Saturday, April 8, 2017

Oh Lord! Stuck in 'Groveland' again!

Mascoutin Valley Railroad March/April Update:

TOMA!  TOMA!  TOMA!  (Toga! Toga! Toga!)

I’ve been bitten by the module bug.  Hard.  I’ve been looking at my current layout and the state that it is in and realized that even though I tried to build it in a modular fashion, it really wasn’t modular.  I lacked the discipline to not allow “scope creep” in and ended up building a bunch of bench work and having this daunting massive layout in front of me. 

I’ve made enough progress on the layout, where we have the track laid down, and I was able to start running trains.  And I started to see some of the flaws in the design.  It is really important to take the advice of others especially when it comes to layout design.  You never think of how trains flow around the layout or having more than one person standing in an aisle when you’re designing and constructing.  I lost myself in the moment and the short term goal of getting something running.
Possible Yard Designs
The Rebirth Begins

Check out this video of the "rebirth" in progress MVRR Layout Update 003.
So it is back to the drawing board.  I’m thinking of a redesign where I construct a layout of modules, Free-Mo Modules.  The appeal of being able to work on one small section at a time vs. having a whole room sized layout along with the portability to potentially take my stuff to shows is a what put me over the top on the redesign.  I think that the most important part of the  

Track Plan of the yard for the first modules

Free-Mo Module Yard Design

MVRR Layout trackplan version 2.1.

Overall layout design

What's next?

Next steps build some modules!  I'm pretty excited to get started transforming my layout into a more modular set up.  It should be an "easy" transition where I just have to lower the frame work and build some boxes for the modules.  The goal for May is to have one section of one module build.  That is if yardwork doesn't creep up on me.

Be sure to check out my Facebook page!  Even though spring is upon us there is still time to work on the layout!!! Who knows you may even see a few pictures of the fish I catch when I'm not working on the layout! I am posting updates about once per week so check it out and please provide feedback!

You can find my Facebook Page here.  Make Sure to give it a 'like' to keep up with my progress!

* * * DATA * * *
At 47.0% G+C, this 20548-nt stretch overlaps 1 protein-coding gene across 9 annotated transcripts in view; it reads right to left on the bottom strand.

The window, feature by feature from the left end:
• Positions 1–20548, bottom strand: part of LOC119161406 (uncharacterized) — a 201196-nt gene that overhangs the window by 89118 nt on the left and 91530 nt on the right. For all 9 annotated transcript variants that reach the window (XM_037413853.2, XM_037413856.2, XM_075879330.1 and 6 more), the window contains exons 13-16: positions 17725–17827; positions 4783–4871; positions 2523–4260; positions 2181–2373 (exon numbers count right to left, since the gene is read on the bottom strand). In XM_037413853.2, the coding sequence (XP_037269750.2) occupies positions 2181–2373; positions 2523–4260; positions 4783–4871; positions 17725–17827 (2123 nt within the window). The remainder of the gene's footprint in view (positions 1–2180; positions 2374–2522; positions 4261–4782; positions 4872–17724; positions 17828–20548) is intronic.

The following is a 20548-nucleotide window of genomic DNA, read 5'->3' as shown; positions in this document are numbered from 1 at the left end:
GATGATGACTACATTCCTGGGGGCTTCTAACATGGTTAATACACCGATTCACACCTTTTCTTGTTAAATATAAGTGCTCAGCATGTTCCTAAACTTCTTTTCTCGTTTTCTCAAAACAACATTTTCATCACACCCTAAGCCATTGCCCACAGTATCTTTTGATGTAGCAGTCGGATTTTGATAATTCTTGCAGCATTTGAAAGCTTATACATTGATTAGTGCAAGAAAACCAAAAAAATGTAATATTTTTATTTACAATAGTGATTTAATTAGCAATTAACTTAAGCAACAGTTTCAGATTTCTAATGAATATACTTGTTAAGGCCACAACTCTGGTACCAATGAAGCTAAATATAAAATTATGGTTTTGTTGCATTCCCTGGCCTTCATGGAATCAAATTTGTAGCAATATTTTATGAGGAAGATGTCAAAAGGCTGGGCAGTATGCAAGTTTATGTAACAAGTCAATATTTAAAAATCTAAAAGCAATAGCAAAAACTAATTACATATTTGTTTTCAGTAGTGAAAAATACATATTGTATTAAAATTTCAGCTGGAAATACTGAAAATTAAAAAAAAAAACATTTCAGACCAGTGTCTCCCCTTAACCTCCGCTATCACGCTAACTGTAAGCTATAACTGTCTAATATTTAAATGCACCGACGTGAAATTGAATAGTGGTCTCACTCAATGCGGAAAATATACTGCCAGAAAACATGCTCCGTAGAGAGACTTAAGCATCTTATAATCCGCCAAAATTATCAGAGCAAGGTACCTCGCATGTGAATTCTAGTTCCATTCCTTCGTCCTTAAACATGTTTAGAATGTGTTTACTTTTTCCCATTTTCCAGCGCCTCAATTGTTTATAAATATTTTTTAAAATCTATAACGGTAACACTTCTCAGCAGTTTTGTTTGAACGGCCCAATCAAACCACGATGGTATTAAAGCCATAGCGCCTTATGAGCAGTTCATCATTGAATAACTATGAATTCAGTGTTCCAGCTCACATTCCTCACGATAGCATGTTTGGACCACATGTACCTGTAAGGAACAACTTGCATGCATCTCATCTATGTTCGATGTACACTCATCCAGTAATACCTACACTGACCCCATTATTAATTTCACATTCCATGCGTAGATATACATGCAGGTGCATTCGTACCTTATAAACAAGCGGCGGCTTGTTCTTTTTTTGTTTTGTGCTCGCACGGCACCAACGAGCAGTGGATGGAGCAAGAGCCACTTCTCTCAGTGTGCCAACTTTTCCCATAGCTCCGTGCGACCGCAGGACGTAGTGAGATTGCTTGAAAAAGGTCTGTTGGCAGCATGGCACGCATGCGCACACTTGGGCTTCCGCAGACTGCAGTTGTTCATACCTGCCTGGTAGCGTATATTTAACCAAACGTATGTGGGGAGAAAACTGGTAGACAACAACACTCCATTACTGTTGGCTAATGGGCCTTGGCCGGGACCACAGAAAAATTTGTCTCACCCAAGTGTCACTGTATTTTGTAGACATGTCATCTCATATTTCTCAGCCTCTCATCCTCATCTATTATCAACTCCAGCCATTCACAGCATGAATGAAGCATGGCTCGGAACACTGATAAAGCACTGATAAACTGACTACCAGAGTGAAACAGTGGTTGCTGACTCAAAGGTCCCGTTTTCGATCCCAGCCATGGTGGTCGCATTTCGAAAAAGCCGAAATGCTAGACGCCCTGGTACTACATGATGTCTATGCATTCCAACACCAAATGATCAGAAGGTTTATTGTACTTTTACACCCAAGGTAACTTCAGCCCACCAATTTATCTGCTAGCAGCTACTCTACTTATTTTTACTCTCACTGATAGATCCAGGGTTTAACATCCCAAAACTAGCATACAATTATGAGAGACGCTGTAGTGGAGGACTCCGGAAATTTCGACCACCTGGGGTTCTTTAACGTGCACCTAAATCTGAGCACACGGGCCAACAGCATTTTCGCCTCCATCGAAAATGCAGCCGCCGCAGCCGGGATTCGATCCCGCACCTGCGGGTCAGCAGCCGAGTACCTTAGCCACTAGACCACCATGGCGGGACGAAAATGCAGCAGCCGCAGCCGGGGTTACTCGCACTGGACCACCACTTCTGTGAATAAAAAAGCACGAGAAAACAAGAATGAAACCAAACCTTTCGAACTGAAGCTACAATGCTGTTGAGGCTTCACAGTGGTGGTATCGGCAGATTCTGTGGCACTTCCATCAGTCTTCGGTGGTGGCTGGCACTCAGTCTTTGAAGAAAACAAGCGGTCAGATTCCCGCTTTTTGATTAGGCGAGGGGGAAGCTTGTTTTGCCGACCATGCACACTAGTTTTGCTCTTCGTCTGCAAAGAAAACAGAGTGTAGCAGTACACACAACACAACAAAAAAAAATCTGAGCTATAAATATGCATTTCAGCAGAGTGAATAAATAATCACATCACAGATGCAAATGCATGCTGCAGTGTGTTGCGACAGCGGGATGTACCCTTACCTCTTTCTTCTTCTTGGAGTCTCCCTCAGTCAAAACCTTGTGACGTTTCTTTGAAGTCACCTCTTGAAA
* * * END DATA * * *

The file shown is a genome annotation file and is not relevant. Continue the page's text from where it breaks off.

Please post question and comments!  I will get back to you!

Thanks for reading!  Until next time keep 'er in Notch 8!

Thursday, January 5, 2017

Over the Hills and Far Away

Talking about Backdrops

Hello Everybody!  I hope everyone had a good Christmas!  I certainly did.  Over the Christmas Break I've been working on two things:
  1. Finishing the Track Loop for the entire layout.
  2. Working on the Backdrop on the Iron Ore Pellet Plant Module.
So since we've already covered track work, I'm going to talk about painting my backdrop and the process that I developed to create mine.

I do want to caveat that this is a method that worked for me.  There are many methods to make a backdrop that are very effective and have very good results.  Remember, I'm no Bob Ross! I will post some links to some videos that do things differently so you can see what you like, and what you can do.

What Type of Backdrop?

There are all sorts of ways to create a backdrop for your model railroad.  Hand Painted, Photo backdrop, Airbrush, Bob Ross...all sorts of ways. 

I chose to combine hand painting and using an air brush.  I want the backdrop to be just that, part of the background.  I wanted it to add depth, but not over power the scene.  Remember the TRAINS are the main players on my stage so I didn't want a high fidelity photo backdrop stealing the show (even though when done well the photo backdrops do look amazing). 

Below are some links to some videos that better show how to paint or display photo backdrops

Trial and Error

So one day I woke up and said, Hey I'm going to paint a backdrop on my model railroad and its going to be right on the money the first time I try it.  FALSE!  It took me many failed attempts before I actually got a method and result that I liked. 

  • Trying the Bob Ross Method - Hand Painting Everything
Using acrylic paints I started with painting the whole scene white.  While the white was blended in the blue, top down so the sky would get lighter as it approached the horizon.

Here you can see me trying to add gray as the far background to simulate dormant deciduous trees in November.  Added some green for pines and the some brown to simulate earth or falls from trees on the forest floor. 

Here's a close up, the one thing its lacking in my opinion is depth, and detail.  More detail than just "blobs" of color.

  • Airbrush

Hand Painted the Sky using the same "Bob Ross" Blending Technique.  I used the Airbrush to add a stripe of white to simulate the horizon line.

Started adding the background.  Using a "stencil" I made from cardstock.  Mixed Green and Gray at various levels to create the depth.